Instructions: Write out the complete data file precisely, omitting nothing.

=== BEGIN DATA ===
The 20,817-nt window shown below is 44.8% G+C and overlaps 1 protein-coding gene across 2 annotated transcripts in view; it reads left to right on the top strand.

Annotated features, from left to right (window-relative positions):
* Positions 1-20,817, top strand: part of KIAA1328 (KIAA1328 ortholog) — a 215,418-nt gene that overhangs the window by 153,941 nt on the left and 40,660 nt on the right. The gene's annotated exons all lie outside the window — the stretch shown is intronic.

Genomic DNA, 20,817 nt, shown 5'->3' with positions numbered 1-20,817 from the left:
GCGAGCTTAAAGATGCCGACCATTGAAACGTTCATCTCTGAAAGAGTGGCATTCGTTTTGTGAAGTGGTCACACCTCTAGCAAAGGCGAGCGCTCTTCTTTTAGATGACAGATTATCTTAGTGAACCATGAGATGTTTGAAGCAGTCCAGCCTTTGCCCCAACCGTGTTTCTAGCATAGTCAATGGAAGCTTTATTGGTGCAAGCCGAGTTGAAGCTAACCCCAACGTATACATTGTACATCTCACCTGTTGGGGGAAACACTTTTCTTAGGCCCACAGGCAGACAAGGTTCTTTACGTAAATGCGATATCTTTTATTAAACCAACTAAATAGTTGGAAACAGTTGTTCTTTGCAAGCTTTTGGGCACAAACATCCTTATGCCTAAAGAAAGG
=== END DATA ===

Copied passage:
The 20,817-nt window shown below is 44.8% G+C and overlaps 1 protein-coding gene across 2 annotated transcripts in view; it reads left to right on the top strand.

Annotated features, from left to right (window-relative positions):
* Positions 1-20,817, top strand: part of KIAA1328 (KIAA1328 ortholog) — a 215,418-nt gene that overhangs the window by 153,941 nt on the left and 40,660 nt on the right. The gene's annotated exons all lie outside the window — the stretch shown is intronic.

Genomic DNA, 20,817 nt, shown 5'->3' with positions numbered 1-20,817 from the left:
GCGAGCTTAAAGATGCCGACCATTGAAACGTTCATCTCTGAAAGAGTGGCATTCGTTTTGTGAAGTGGTCACACCTCTAGCAAAGGCGAGCGCTCTTCTTTTAGATGACAGATTATCTTAGTGAACCATGAGATGTTTGAAGCAGTCCAGCCTTTGCCCCAACCGTGTTTCTAGCATAGTCAATGGAAGCTTTATTGGTGCAAGCCGAGTTGAAGCTAACCCCAACGTATACATTGTACATCTCACCTGTTGGGGGAAACACTTTTCTTAGGCCCACAGGCAGACAAGGTTCTTTACGTAAATGCGATATCTTTTATTAAACCAACTAAATAGTTGGAAACAGTTGTTCTTTGCAAGCTTTTGGGCACAAACATCCTTATGCCTAAAGAAAGG